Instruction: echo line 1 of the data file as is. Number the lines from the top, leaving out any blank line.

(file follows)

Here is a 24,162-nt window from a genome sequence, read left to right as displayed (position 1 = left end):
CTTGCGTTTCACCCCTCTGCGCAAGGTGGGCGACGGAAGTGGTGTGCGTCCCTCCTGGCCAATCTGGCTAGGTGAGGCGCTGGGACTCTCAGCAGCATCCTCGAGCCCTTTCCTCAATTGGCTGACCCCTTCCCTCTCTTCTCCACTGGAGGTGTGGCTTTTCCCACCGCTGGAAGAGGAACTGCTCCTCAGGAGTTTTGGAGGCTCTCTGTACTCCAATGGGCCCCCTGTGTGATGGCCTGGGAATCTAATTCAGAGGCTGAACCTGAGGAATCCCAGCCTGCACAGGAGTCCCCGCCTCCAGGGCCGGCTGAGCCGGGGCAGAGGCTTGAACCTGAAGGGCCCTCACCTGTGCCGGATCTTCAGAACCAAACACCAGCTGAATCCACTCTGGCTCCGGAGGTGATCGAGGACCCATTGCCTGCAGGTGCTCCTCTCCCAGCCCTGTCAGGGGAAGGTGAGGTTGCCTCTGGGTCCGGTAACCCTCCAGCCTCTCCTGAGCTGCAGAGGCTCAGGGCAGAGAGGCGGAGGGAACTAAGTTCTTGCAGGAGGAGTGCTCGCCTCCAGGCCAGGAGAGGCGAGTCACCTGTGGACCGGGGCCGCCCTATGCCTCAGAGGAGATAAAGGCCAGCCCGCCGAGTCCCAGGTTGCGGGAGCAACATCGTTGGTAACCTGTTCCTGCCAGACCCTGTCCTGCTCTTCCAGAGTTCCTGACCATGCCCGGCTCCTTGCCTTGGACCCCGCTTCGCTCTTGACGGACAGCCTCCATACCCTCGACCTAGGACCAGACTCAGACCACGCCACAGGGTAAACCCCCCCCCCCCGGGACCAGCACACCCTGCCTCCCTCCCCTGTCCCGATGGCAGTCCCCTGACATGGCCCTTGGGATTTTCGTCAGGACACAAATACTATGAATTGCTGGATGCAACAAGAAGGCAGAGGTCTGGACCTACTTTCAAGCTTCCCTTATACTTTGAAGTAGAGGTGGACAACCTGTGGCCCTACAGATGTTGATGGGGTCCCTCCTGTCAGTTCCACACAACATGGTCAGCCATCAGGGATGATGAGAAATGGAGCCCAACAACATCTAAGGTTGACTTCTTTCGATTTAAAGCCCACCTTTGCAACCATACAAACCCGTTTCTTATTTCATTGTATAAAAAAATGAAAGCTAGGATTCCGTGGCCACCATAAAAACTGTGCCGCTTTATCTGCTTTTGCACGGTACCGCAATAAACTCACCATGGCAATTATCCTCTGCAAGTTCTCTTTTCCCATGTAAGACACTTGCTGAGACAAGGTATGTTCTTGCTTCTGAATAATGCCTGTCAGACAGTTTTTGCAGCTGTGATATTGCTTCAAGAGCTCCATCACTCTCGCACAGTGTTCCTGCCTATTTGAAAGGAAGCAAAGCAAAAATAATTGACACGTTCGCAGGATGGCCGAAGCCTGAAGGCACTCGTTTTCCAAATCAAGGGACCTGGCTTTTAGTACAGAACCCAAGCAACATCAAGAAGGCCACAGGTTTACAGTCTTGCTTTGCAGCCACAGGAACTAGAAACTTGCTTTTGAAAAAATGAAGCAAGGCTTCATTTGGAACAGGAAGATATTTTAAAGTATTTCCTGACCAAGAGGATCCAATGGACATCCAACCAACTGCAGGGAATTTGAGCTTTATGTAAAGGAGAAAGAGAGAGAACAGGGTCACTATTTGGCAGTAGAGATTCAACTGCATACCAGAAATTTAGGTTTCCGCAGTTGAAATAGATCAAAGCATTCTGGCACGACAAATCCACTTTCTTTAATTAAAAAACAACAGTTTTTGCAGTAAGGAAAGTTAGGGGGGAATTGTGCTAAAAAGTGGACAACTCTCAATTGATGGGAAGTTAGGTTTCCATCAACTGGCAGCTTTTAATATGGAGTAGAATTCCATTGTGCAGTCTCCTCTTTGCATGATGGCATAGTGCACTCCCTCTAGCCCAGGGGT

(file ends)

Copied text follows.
Here is a 24,162-nt window from a genome sequence, read left to right as displayed (position 1 = left end):